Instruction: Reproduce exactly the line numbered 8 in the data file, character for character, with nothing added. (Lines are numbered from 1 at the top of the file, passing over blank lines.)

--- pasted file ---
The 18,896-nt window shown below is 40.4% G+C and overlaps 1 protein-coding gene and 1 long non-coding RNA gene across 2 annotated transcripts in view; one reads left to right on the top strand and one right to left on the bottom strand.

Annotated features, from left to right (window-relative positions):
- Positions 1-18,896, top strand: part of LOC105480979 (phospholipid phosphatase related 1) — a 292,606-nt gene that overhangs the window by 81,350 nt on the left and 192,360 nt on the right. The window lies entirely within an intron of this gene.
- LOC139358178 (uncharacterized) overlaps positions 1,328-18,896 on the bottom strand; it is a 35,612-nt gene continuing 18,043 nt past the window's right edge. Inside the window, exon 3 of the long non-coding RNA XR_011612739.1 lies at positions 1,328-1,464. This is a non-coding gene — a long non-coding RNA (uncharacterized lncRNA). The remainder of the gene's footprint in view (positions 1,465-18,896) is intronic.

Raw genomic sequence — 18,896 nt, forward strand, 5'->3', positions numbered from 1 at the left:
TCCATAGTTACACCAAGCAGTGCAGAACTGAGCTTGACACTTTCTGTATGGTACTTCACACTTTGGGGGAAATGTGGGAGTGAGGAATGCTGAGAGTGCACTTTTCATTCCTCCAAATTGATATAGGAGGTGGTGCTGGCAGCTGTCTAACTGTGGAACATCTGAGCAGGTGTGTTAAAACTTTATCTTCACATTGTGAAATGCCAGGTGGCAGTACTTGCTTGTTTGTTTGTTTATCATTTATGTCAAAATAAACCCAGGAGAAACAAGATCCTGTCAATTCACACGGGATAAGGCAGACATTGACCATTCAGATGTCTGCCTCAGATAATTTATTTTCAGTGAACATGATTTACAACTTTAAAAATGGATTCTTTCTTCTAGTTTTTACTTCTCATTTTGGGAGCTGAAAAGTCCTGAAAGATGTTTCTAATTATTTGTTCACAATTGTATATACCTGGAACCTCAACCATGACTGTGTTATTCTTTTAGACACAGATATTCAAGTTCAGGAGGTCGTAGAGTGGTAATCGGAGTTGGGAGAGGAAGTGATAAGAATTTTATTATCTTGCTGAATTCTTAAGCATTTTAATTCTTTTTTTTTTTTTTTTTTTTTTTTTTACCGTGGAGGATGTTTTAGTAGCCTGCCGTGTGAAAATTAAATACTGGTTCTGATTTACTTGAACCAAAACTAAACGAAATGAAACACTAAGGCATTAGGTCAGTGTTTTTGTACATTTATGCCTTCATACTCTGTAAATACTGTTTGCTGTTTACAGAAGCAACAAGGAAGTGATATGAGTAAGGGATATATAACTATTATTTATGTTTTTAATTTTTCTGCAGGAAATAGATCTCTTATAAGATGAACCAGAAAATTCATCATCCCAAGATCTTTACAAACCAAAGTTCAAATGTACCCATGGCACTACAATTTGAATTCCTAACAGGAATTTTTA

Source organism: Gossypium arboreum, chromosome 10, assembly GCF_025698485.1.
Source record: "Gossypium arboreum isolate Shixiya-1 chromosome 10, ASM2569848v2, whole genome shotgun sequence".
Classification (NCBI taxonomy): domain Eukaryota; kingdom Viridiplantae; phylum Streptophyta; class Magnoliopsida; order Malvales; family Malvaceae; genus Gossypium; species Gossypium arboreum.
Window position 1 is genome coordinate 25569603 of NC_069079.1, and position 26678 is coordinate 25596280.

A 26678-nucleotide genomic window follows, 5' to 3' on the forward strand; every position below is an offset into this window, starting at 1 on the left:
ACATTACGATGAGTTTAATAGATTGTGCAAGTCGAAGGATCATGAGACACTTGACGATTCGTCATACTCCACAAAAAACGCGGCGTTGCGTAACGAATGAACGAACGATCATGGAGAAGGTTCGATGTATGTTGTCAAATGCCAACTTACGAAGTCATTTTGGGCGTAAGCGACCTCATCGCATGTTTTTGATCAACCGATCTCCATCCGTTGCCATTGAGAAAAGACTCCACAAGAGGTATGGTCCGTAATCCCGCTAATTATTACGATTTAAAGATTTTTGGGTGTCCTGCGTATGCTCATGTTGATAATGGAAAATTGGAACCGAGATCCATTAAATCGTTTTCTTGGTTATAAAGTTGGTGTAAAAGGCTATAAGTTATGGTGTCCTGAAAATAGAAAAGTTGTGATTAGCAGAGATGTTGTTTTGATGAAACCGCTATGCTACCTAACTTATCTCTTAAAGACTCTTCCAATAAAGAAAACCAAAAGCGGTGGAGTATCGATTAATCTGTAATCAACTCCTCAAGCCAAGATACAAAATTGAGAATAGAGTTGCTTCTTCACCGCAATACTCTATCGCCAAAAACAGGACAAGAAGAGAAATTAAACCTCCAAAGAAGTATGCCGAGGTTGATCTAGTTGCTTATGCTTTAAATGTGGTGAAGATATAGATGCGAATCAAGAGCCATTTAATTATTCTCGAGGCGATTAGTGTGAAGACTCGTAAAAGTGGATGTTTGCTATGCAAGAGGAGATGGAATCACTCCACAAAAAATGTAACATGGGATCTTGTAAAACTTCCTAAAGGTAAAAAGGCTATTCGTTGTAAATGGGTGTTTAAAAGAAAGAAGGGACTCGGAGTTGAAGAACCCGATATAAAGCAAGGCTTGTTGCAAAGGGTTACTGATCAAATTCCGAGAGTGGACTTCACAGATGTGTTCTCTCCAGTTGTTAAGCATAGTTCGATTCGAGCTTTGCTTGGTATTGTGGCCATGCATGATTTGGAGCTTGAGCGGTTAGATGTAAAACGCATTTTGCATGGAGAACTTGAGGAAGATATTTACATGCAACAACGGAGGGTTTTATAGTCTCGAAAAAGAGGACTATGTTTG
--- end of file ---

Source record: "Gossypium arboreum isolate Shixiya-1 chromosome 10, ASM2569848v2, whole genome shotgun sequence".